As 1-to-1 Maths intervention providers, we’ve worked closely with Nesta over the years (they’re one of our investors) and were very interested to see the work they’ve done with Teach First and Brightside to explore what a framework for quality one-to-one intervention might look like. Given the relatively strong evidence from the Sutton Trust and Education Endowment Foundation on the impact of 1-to-1, and the increasing number of providers, it certainly helps to look more closely at what we mean by a one-to-one intervention, and its most effective use in different circumstances.
Defining the scope
The Nesta project looked at Instruction, Tutoring, Mentoring and Coaching.
On this continuum instruction can be seen as a very explicit set of commands imparted to perform a task while tutoring requires an expert and knowledgeable person that can communicate that knowledge to the learner. Mentoring and coaching somewhat overlap. The key difference is that the mentor is a kind of role model while the coach doesn’t have to be an expert in the subject and is rather a facilitator of self-reflection and enquiry.
Modifying the approach according to the learner’s needs
We find this a useful model ourselves at Third Space and tutors are trained to modify their approach according to the learner’s needs. Where some pupils might need help on recalling their times tables (Instruction), others will be assisted to apply their learning (Tutoring), and with the more advanced pupils tutors will encourage a more analytical approach modelling the answering of a question to enable the pupil to apply their analysis in a new situation (Mentoring). Coaching sits below all as we endeavour also to help pupils to perform at their full potential, helping them towards self-discovery, and actualisation.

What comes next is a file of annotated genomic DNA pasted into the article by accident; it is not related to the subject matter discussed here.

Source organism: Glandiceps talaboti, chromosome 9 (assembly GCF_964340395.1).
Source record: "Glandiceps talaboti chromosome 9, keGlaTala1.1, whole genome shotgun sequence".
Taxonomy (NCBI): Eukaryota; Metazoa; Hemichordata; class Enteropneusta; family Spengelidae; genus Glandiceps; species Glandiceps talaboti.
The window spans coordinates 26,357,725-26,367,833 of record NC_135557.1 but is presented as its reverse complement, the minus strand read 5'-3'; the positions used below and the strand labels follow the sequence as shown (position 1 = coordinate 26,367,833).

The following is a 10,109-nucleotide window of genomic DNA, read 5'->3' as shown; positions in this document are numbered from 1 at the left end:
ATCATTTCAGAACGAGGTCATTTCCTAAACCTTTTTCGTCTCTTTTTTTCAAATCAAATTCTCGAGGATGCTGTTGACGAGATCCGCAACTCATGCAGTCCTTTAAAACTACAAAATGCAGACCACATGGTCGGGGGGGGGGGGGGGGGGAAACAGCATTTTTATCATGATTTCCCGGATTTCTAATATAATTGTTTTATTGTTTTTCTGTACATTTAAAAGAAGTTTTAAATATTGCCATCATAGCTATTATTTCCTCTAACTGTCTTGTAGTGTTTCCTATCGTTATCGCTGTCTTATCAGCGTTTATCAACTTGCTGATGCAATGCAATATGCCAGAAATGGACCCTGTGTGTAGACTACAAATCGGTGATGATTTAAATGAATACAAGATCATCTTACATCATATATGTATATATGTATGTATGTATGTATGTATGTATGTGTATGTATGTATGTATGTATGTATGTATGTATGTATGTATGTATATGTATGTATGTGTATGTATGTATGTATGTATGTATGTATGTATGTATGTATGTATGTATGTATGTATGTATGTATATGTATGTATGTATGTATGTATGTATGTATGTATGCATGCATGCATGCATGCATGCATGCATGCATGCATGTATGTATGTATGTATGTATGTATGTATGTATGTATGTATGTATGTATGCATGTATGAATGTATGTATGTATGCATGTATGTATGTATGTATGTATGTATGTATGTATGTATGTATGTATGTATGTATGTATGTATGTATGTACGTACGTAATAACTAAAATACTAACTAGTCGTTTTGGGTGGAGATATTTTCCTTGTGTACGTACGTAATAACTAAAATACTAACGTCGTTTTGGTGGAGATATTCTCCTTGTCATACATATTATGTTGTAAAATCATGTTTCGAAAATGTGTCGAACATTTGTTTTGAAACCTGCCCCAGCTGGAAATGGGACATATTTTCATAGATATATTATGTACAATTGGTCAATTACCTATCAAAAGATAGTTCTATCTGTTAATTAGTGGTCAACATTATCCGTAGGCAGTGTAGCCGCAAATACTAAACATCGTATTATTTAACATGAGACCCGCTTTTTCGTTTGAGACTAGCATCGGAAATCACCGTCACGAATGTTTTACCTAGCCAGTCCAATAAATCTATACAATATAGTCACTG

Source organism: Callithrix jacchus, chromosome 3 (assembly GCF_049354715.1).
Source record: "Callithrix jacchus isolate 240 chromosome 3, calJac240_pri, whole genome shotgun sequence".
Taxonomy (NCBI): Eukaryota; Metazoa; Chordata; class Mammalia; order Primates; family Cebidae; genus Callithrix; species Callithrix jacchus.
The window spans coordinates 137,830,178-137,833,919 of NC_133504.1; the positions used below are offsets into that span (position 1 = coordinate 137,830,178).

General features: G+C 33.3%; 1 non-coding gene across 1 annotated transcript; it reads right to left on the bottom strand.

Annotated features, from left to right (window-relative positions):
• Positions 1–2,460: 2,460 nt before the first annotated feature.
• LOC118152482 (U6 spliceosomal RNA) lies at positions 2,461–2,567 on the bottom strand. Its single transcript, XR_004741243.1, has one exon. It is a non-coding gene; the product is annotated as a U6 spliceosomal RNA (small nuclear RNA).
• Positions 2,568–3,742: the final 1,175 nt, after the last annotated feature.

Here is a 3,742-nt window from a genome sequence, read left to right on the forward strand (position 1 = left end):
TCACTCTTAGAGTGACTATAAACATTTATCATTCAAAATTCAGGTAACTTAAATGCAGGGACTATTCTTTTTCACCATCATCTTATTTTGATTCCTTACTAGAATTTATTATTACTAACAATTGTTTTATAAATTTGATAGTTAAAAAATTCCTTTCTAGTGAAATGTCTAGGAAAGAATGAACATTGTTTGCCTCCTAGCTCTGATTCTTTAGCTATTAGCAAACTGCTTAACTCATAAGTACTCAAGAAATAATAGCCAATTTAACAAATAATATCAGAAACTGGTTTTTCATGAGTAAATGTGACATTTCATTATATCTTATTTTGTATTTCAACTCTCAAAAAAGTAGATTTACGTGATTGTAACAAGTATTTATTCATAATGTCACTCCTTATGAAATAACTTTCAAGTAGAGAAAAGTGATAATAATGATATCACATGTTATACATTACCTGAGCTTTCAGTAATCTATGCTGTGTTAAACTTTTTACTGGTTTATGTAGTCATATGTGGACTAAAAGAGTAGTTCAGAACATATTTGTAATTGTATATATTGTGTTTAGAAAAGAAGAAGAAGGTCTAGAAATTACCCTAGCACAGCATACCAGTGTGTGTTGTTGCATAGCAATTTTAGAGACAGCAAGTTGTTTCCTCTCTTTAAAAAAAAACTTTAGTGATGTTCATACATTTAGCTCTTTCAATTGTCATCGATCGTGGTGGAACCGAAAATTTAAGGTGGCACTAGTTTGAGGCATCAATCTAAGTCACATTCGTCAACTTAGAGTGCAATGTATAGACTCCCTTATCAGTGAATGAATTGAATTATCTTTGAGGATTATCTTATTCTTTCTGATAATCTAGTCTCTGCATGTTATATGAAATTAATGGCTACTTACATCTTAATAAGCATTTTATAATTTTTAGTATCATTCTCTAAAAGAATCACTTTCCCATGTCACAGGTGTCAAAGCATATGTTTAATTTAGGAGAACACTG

If you're looking for an in-depth breakdown of how to plan, manage and teach Maths 1-to-1 (or in small groups), download this free resource
Flexibility is key
Even in one lesson a tutor can be a mentor in modeling the love for learning, an instructor while teaching some specific computational skills, and a coach when using empathy, listening and questioning skills to bring out the best from a pupil and to elicit conceptual understanding and mastery of the subject.
Our one-to-one Maths tutors are more likely to be plugging learning gaps than first time teaching for a topic, but, if needed, instruction can have its place in one-to-one.
The work that has been done by Nesta and other organisations sharing expertise around this instructing, tutoring, mentoring, coaching continuum has helped to focus our own thinking for our Initial Tutor Training programme. Tutors are now explicitly trained to think very consciously about what level of support they are providing during each activity and to flex accordingly.
We’d love to know where on the continuum you think a one-to-one Maths intervention can have the most benefit for your pupils.
If you think your pupils need Maths interventions, download our free 10-step checklist to get started– it’ll save your staff time, resources and expensive mistakes.